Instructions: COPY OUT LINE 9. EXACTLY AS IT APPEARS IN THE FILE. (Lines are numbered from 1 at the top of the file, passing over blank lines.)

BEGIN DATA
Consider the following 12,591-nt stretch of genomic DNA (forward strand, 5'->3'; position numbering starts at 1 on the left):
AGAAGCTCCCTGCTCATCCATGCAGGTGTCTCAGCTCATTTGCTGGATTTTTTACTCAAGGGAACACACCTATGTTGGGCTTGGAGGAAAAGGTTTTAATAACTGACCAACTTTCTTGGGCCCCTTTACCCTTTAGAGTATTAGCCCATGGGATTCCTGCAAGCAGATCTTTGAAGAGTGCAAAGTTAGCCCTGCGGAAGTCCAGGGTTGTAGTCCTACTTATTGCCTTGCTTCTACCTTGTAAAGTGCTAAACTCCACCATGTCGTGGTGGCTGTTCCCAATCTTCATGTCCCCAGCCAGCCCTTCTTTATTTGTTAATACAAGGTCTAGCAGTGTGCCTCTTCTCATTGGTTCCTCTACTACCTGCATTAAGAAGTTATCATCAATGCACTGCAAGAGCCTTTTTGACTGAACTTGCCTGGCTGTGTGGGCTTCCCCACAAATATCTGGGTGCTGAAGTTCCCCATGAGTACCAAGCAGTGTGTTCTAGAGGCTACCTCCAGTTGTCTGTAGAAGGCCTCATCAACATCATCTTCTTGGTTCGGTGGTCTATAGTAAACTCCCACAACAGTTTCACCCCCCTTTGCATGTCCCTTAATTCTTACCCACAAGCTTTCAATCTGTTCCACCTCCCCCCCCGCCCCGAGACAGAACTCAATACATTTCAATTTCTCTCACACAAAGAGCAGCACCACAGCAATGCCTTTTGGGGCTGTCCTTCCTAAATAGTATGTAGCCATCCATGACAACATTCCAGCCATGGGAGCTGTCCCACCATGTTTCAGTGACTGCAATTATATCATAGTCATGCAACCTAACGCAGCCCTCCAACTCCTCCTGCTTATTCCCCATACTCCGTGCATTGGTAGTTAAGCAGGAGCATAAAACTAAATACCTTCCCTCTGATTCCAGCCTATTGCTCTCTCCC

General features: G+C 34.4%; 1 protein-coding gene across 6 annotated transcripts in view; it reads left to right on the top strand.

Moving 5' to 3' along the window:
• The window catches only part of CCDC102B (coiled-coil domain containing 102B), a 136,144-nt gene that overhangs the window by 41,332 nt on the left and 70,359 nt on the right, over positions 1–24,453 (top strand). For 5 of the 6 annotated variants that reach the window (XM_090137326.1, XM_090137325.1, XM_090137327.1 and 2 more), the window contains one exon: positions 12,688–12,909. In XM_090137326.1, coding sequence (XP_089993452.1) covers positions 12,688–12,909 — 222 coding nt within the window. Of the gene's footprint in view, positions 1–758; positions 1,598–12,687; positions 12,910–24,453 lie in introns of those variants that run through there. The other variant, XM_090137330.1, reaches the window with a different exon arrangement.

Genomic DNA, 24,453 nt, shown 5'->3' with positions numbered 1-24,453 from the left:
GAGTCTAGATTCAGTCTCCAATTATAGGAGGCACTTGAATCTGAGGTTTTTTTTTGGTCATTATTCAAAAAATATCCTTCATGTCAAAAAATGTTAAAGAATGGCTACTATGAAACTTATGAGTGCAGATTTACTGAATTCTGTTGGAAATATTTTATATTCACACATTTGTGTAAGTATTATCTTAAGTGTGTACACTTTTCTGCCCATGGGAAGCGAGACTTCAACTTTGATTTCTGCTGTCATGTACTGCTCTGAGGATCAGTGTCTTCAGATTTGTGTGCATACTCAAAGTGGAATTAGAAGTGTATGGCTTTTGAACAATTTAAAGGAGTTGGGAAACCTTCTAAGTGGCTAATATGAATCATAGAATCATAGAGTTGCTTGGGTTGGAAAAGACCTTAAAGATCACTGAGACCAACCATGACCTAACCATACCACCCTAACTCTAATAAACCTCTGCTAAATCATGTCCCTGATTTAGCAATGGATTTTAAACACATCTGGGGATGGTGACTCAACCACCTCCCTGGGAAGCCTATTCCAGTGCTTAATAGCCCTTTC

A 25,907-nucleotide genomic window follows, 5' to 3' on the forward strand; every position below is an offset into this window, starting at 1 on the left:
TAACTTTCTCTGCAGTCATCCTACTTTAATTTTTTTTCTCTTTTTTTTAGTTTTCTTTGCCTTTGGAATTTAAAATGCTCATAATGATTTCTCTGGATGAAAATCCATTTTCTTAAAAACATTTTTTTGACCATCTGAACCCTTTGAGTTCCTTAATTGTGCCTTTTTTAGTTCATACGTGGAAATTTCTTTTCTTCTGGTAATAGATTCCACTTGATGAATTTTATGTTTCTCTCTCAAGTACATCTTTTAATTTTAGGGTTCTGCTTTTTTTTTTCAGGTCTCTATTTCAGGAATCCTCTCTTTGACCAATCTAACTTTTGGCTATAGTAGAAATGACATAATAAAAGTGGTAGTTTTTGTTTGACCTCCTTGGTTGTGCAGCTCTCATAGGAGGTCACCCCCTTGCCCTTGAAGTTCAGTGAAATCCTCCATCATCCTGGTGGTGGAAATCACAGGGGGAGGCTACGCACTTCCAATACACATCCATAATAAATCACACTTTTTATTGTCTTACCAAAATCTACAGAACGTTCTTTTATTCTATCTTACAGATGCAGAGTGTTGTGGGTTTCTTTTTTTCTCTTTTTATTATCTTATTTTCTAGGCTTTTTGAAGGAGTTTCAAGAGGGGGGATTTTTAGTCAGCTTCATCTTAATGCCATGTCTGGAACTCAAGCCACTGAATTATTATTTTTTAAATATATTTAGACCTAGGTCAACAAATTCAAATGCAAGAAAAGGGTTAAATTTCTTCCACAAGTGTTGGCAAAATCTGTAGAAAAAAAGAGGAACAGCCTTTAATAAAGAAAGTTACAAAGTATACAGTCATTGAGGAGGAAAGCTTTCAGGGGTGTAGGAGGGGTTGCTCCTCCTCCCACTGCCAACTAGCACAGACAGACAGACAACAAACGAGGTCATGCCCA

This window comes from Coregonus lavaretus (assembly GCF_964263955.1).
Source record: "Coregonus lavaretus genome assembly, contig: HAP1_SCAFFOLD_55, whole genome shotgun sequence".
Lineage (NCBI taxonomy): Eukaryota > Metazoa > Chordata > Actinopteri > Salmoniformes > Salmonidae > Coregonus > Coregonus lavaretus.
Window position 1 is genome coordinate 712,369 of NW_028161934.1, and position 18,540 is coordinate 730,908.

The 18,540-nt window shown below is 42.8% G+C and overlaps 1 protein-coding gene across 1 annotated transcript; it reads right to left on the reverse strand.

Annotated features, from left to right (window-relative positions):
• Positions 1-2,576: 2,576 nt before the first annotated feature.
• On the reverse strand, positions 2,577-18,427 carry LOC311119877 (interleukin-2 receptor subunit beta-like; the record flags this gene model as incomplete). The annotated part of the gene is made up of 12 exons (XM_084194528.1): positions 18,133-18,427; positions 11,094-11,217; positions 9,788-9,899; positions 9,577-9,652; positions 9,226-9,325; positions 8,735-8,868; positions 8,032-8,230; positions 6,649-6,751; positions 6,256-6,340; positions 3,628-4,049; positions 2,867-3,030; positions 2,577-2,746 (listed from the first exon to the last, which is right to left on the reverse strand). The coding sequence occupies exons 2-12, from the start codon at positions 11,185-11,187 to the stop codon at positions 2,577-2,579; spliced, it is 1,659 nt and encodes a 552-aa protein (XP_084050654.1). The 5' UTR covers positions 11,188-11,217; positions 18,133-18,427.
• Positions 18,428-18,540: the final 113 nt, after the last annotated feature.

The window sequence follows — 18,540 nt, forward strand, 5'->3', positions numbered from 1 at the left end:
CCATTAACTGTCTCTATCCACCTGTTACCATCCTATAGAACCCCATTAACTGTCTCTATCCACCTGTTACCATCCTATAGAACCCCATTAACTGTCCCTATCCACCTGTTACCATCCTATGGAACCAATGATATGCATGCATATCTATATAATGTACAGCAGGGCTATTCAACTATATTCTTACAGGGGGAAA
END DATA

TAACTTTCTCTGCAGTCATCCTACTTTAATTTTTTTTCTCTTTTTTTTAGTTTTCTTTGCCTTTGGAATTTAAAATGCTCATAATGATTTCTCTGGATGAAAATCCATTTTCTTAAAAACATTTTTTTGACCATCTGAACCCTTTGAGTTCCTTAATTGTGCCTTTTTTAGTTCATACGTGGAAATTTCTTTTCTTCTGGTAATAGATTCCACTTGATGAATTTTATGTTTCTCTCTCAAGTACATCTTTTAATTTTAGGGTTCTGCTTTTTTTTTTCAGGTCTCTATTTCAGGAATCCTCTCTTTGACCAATCTAACTTTTGGCTATAGTAGAAATGACATAATAAAAGTGGTAGTTTTTGTTTGACCTCCTTGGTTGTGCAGCTCTCATAGGAGGTCACCCCCTTGCCCTTGAAGTTCAGTGAAATCCTCCATCATCCTGGTGGTGGAAATCACAGGGGGAGGCTACGCACTTCCAATACACATCCATAATAAATCACACTTTTTATTGTCTTACCAAAATCTACAGAACGTTCTTTTATTCTATCTTACAGATGCAGAGTGTTGTGGGTTTCTTTTTTTCTCTTTTTATTATCTTATTTTCTAGGCTTTTTGAAGGAGTTTCAAGAGGGGGGATTTTTAGTCAGCTTCATCTTAATGCCATGTCTGGAACTCAAGCCACTGAATTATTATTTTTTAAATATATTTAGACCTAGGTCAACAAATTCAAATGCAAGAAAAGGGTTAAATTTCTTCCACAAGTGTTGGCAAAATCTGTAGAAAAAAAGAGGAACAGCCTTTAATAAAGAAAGTTACAAAGTATACAGTCATTGAGGAGGAAAGCTTTCAGGGGTGTAGGAGGGGTTGCTCCTCCTCCCACTGCCAACTAGCACAGACAGACAGACAACAAACGAGGTCATGCCCA